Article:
Last week, I explained why Bradley Zimmer was facing a crucial moment in his big league career. A combination of injuries, a crowded outfield and an inability to earn an everyday role with the Cleveland Indians has made his fight for a roster spot an uphill battle.
If there’s one positive for Zimmer, it’s that he has company. Fellow outfielder Greg Allen has found himself in a similar position as spring training approaches. Like Zimmer, Allen is still trying to earn everyday at-bats heading into his age 27 season.
One would think 2020 represents a make or break year for Allen, as well. The only problem is the Indians may have already replaced him.
Upon acquiring Delino DeShields Jr. in last month’s trade of Corey Kluber, Cleveland found someone who can do everything Allen offers, only a little better. As a result, Allen’s place with the team may be in doubt.
In fairness, Allen already had his work cut out for him when it comes to earning consistent plate appearances with the Indians this summer. While Cleveland’s outfield is lacking in sure things, Allen hasn’t offered a ton that helps him stand out from the pack.
His speed makes him a weapon once he’s on base, as he’s notched 29 steals over the past two seasons and boasts an above average career BsR (3.8). The problem is Allen can’t consistently put himself in a position to take advantage of this.
Allen’s career wOBA is well below average (.281), while his .243/.299/.345 slash line leaves plenty to be desired. He’s shown flashes of potential, as he did last July when he logged a wOBA of .365 and a 125 wRC+, but can never sustain it. Allen received a 46% increase in plate appearances the following month, only to watch his wOBA drop 24% and his wRC+ nearly get cut in half.
This essentially sums up his time with the Tribe so far – random offensive progress, followed by drop-offs the very next month. While Allen did finish 2019 with a positive WAR, I’d guess he’s not bragging about a year-over-year increase from 0.0 to 0.1.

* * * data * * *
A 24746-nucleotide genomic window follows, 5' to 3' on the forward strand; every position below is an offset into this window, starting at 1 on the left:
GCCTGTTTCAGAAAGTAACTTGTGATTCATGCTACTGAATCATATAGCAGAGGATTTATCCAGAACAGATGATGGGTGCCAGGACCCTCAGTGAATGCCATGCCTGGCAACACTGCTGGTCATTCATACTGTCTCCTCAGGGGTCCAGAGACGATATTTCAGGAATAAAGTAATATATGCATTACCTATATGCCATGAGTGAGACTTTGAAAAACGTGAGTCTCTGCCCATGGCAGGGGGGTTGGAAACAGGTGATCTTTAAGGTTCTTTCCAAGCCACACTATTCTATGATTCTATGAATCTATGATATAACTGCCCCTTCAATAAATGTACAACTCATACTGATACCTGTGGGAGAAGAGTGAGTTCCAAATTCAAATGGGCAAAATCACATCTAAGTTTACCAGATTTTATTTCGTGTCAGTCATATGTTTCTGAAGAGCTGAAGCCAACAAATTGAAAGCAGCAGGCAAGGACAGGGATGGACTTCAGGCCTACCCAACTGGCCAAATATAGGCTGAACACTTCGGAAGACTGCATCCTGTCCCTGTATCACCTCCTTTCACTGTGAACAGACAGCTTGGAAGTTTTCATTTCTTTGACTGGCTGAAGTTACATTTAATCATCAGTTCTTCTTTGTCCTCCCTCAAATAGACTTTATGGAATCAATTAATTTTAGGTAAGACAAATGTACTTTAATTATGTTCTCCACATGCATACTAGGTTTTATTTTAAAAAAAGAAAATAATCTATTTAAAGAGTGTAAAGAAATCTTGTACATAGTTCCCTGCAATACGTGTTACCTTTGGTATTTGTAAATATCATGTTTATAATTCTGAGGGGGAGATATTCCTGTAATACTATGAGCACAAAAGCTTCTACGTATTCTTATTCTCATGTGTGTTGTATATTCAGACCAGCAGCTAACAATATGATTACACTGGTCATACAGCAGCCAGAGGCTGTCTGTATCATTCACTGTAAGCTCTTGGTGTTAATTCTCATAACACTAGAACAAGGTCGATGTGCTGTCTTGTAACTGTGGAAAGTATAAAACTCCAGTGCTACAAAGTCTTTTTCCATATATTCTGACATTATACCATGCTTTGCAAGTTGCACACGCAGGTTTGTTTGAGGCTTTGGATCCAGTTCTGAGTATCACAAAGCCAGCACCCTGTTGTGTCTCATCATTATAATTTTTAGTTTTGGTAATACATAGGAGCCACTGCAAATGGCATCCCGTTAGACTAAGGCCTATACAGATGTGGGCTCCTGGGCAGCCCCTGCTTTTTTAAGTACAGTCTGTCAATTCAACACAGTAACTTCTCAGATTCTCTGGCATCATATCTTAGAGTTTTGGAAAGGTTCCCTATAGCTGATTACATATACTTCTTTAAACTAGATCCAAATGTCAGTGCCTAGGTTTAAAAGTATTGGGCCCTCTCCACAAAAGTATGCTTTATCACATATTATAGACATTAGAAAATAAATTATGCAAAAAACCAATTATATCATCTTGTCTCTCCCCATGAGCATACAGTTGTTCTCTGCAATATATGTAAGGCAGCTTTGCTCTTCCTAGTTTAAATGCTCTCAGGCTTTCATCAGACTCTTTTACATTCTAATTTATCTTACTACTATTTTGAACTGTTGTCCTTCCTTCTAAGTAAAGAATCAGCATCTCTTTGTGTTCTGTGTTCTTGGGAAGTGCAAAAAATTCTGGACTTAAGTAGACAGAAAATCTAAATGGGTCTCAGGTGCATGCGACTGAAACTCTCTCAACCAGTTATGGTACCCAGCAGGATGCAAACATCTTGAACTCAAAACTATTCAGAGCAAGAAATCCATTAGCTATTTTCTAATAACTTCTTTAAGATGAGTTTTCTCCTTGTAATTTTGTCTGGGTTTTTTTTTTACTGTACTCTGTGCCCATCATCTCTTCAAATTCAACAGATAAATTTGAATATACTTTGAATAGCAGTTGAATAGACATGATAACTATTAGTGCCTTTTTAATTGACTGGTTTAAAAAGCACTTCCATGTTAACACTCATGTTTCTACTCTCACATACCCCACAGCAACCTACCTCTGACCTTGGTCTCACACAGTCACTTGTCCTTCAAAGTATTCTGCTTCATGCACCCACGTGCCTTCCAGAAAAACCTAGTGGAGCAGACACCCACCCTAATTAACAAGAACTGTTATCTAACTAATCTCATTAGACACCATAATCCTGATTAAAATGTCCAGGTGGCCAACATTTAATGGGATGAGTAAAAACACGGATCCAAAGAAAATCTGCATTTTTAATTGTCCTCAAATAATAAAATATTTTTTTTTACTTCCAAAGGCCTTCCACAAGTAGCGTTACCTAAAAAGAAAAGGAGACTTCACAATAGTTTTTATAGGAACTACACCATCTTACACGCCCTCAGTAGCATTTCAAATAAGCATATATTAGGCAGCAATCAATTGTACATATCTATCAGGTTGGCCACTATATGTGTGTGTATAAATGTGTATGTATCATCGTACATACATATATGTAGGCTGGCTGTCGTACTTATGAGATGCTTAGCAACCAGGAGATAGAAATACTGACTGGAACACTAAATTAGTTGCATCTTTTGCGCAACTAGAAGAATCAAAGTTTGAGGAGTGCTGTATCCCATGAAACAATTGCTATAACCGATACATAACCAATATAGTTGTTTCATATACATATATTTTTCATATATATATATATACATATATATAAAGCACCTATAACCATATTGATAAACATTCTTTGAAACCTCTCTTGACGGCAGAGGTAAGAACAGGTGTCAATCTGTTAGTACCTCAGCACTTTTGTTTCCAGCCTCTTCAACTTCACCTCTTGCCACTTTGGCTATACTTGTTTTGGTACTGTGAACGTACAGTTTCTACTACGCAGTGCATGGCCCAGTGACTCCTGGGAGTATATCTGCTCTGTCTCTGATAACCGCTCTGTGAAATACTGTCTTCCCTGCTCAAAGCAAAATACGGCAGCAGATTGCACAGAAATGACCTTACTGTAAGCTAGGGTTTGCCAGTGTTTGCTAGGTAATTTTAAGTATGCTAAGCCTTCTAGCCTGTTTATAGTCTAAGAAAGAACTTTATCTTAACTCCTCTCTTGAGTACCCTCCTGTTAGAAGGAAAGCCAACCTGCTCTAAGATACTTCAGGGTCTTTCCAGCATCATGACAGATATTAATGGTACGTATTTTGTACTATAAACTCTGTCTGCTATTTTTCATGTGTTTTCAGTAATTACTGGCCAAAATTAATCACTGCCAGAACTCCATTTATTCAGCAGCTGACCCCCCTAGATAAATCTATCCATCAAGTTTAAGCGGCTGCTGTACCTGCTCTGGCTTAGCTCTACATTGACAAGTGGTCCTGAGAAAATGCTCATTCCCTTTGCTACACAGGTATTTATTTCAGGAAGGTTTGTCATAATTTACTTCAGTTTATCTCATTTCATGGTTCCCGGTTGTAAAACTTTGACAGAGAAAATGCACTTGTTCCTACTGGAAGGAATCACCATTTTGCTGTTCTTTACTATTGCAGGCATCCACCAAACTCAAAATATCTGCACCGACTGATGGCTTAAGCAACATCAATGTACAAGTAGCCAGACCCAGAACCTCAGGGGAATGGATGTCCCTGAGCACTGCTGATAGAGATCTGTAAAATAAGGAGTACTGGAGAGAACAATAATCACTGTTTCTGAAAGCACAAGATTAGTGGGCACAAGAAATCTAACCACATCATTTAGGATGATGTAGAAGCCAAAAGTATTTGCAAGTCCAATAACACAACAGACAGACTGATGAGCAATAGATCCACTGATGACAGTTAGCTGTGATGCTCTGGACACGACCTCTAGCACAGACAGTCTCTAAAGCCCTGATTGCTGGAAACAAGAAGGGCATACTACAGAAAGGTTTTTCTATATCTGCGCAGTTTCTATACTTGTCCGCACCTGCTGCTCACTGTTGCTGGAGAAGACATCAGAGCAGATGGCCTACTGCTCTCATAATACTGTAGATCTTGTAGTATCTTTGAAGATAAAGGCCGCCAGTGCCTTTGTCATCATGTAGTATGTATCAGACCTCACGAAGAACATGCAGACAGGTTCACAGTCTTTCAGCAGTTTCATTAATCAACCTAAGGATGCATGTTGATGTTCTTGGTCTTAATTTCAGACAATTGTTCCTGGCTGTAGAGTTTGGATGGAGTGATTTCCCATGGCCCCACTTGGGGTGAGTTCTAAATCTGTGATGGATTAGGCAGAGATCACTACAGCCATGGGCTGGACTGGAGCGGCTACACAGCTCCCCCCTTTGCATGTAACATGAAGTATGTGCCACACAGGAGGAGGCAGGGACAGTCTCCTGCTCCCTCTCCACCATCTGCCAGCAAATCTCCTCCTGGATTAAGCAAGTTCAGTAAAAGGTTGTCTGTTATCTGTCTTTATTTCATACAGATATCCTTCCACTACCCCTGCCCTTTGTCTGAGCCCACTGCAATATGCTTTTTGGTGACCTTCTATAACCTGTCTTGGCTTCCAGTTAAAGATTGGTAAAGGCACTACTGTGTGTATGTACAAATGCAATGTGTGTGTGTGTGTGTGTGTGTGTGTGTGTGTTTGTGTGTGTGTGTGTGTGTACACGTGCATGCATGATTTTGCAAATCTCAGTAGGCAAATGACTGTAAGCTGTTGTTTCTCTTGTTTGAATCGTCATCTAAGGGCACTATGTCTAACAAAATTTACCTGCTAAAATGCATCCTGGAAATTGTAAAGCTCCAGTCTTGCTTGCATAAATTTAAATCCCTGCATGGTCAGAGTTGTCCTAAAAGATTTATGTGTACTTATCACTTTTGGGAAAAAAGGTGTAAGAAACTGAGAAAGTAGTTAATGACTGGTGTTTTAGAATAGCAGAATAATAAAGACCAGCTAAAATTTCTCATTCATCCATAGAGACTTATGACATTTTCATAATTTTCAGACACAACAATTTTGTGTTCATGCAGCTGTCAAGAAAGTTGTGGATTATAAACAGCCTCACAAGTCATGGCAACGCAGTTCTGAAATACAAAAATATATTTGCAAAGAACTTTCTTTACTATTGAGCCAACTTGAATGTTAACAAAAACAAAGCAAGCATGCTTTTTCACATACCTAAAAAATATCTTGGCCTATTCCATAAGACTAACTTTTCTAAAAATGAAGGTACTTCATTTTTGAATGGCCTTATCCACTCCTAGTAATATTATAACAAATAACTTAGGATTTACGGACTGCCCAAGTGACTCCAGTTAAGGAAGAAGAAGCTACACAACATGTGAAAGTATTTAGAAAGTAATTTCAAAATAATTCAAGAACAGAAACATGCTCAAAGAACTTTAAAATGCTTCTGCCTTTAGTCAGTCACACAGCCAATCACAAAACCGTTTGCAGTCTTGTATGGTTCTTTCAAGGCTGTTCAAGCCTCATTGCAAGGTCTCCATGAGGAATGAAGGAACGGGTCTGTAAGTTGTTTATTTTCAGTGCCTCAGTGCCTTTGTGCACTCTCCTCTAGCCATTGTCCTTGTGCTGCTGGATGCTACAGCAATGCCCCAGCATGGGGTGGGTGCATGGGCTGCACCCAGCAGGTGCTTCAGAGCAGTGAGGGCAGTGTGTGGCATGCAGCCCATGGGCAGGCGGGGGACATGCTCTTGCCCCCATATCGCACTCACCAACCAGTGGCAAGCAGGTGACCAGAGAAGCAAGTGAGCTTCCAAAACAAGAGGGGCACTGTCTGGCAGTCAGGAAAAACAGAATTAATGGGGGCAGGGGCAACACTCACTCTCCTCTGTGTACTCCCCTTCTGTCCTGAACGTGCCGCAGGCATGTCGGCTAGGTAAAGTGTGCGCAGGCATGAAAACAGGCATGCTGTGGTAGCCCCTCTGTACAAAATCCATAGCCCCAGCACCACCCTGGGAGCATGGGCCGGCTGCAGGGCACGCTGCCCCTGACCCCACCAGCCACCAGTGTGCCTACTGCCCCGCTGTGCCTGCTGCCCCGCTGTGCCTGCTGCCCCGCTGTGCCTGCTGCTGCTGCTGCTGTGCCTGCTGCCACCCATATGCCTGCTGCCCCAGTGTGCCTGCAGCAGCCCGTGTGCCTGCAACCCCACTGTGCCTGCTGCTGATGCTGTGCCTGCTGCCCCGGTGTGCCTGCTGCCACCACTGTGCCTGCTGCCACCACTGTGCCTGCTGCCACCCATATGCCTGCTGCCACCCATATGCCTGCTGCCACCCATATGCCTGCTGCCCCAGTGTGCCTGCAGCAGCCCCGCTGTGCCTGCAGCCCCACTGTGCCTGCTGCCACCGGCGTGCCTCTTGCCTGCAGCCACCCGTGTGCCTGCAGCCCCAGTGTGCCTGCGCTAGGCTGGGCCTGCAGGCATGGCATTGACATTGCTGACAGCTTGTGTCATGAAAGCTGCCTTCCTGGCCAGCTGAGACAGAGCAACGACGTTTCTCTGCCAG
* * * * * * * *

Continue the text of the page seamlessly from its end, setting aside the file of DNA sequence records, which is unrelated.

The one positive from his 2019 campaign is that it marked the first time he finished a season as a plus defender. Though Allen saw year-over-year drop-offs in almost every offensive category, his DRS (6) and UZR (5.0) came in at career highs, as he appeared to find a sweet spot in left field.
Unfortunately for Allen, DeShields has better career numbers. Making matters worse, said statement isn’t specific to just defense.
The former Texas Ranger has a higher career WAR (4.8), better slash line (.246/.326/.342), higher wOBA (.297) and his BsR (27.9) blows Allen’s out of the water. His 2019 season wasn’t what you'd call impressive, but he was still worth more wins (0.8) than Allen.
That’s basically the gist with DeShields. He’s not a massive upgrade, but his place on the team practically makes Allen irrelevant.
Allen best serves the Indians as a utility option, someone to come off the bench for pinch hits or running situations. Statistically, DeShields offers Cleveland more in said role.
With five years of experience – compared to Allen’s 586 total plate appearances – DeShields will also reap the benefits of manager Terry Francona’s preference for veteran players. It makes you wonder if Allen having the better spring of the two will even be enough to tilt things his way.
Toss in the fact Allen – unlike Zimmer – doesn’t have the advantage of being a former first-round pick, and you’re forced to wonder where things go from here.
Obviously, injuries or Franmil Reyes not showing progress defensively could create an opportunity for him. Provided none of this comes to fruition, though, Allen’s place with the Tribe becomes quite a mystery.
He has plenty of team control remaining, with free agency not scheduled until 2025. Meanwhile, DeShields is set to become a free agent after next season.
That said, Allen only has one minor league option left. Should he spend this season bouncing back and forth between Cleveland and Triple-A, it’ll be the last year he’ll be able to do so. In order to stick with the team beyond that, he’ll need to make quite the compelling case this year.
His career numbers don’t exactly create favorable odds for that.
Basically, it won’t be long before the Indians are forced to make a tough decision with Allen. In acquiring DeShields, it certainly looks like that decision may have already been made.